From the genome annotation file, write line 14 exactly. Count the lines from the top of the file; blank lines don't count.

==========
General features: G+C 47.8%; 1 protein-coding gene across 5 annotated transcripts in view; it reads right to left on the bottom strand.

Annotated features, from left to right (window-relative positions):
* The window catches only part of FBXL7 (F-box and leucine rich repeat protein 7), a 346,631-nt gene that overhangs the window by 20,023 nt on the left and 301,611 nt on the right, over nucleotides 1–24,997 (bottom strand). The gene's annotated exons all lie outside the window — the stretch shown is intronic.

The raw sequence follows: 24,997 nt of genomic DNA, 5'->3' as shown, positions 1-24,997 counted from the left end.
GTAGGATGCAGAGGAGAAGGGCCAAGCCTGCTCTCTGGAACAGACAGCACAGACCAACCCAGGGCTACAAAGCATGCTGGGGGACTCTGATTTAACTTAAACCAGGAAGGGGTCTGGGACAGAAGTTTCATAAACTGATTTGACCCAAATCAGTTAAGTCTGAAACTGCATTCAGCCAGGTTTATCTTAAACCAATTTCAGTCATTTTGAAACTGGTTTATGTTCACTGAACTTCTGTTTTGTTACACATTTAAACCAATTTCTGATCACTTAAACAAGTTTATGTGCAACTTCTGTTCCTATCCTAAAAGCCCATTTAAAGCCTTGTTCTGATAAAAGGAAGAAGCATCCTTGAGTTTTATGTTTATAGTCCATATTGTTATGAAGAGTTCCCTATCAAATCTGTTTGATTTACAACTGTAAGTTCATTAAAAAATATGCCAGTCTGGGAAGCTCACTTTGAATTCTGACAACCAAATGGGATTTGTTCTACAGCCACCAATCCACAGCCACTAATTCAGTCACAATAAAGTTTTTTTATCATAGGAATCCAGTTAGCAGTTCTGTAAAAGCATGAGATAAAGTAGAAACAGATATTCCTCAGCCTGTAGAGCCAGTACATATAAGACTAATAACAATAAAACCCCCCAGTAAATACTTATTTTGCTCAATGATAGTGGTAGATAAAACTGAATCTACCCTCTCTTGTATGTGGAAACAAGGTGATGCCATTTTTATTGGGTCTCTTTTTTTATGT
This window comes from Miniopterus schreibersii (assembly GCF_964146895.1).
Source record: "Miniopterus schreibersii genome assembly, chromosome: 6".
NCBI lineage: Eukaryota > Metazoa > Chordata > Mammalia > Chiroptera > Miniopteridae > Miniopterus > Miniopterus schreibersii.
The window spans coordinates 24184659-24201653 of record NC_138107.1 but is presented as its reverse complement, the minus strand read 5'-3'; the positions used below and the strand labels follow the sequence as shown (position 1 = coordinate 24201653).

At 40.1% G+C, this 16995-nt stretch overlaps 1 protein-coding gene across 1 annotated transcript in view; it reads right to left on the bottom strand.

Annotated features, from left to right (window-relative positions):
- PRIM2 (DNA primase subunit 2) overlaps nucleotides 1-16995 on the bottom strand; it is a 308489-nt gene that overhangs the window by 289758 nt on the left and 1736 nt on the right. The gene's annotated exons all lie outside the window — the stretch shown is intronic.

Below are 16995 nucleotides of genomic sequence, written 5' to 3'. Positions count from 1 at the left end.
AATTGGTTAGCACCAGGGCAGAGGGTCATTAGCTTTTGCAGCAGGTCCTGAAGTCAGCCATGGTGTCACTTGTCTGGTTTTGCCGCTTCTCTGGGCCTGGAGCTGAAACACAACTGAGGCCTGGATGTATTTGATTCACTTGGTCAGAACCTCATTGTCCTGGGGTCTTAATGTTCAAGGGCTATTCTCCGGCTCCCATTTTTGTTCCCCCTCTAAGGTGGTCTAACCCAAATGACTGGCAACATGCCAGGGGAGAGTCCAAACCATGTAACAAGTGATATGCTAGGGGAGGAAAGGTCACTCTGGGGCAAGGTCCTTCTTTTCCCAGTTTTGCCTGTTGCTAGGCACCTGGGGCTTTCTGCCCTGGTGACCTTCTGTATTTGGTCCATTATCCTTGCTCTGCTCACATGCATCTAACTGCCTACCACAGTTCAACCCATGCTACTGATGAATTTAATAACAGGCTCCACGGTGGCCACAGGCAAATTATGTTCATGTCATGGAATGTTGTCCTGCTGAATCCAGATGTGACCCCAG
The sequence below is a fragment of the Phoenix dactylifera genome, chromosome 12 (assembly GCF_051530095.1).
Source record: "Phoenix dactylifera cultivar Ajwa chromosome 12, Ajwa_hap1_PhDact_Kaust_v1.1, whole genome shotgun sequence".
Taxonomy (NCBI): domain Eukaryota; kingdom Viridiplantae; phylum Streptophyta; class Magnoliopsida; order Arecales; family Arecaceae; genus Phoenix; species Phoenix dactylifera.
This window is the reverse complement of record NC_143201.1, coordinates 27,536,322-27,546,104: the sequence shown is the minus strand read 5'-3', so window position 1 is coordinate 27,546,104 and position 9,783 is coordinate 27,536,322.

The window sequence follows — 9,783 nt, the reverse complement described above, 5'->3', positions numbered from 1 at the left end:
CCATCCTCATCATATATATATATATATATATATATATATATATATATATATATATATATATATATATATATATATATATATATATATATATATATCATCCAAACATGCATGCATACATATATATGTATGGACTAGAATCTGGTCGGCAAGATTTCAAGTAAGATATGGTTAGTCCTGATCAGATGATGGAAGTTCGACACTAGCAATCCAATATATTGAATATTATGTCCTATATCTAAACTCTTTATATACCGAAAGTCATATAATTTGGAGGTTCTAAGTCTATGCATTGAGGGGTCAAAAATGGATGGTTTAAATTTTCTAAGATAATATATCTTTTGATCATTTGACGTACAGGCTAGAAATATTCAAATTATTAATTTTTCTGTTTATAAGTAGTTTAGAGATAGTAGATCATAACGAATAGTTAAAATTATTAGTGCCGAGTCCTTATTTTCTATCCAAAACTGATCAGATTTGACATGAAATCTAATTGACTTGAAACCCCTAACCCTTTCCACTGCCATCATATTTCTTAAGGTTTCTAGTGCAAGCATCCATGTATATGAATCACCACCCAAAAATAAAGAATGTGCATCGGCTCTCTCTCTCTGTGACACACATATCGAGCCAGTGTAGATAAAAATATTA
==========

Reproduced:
AATTGGTTAGCACCAGGGCAGAGGGTCATTAGCTTTTGCAGCAGGTCCTGAAGTCAGCCATGGTGTCACTTGTCTGGTTTTGCCGCTTCTCTGGGCCTGGAGCTGAAACACAACTGAGGCCTGGATGTATTTGATTCACTTGGTCAGAACCTCATTGTCCTGGGGTCTTAATGTTCAAGGGCTATTCTCCGGCTCCCATTTTTGTTCCCCCTCTAAGGTGGTCTAACCCAAATGACTGGCAACATGCCAGGGGAGAGTCCAAACCATGTAACAAGTGATATGCTAGGGGAGGAAAGGTCACTCTGGGGCAAGGTCCTTCTTTTCCCAGTTTTGCCTGTTGCTAGGCACCTGGGGCTTTCTGCCCTGGTGACCTTCTGTATTTGGTCCATTATCCTTGCTCTGCTCACATGCATCTAACTGCCTACCACAGTTCAACCCATGCTACTGATGAATTTAATAACAGGCTCCACGGTGGCCACAGGCAAATTATGTTCATGTCATGGAATGTTGTCCTGCTGAATCCAGATGTGACCCCAG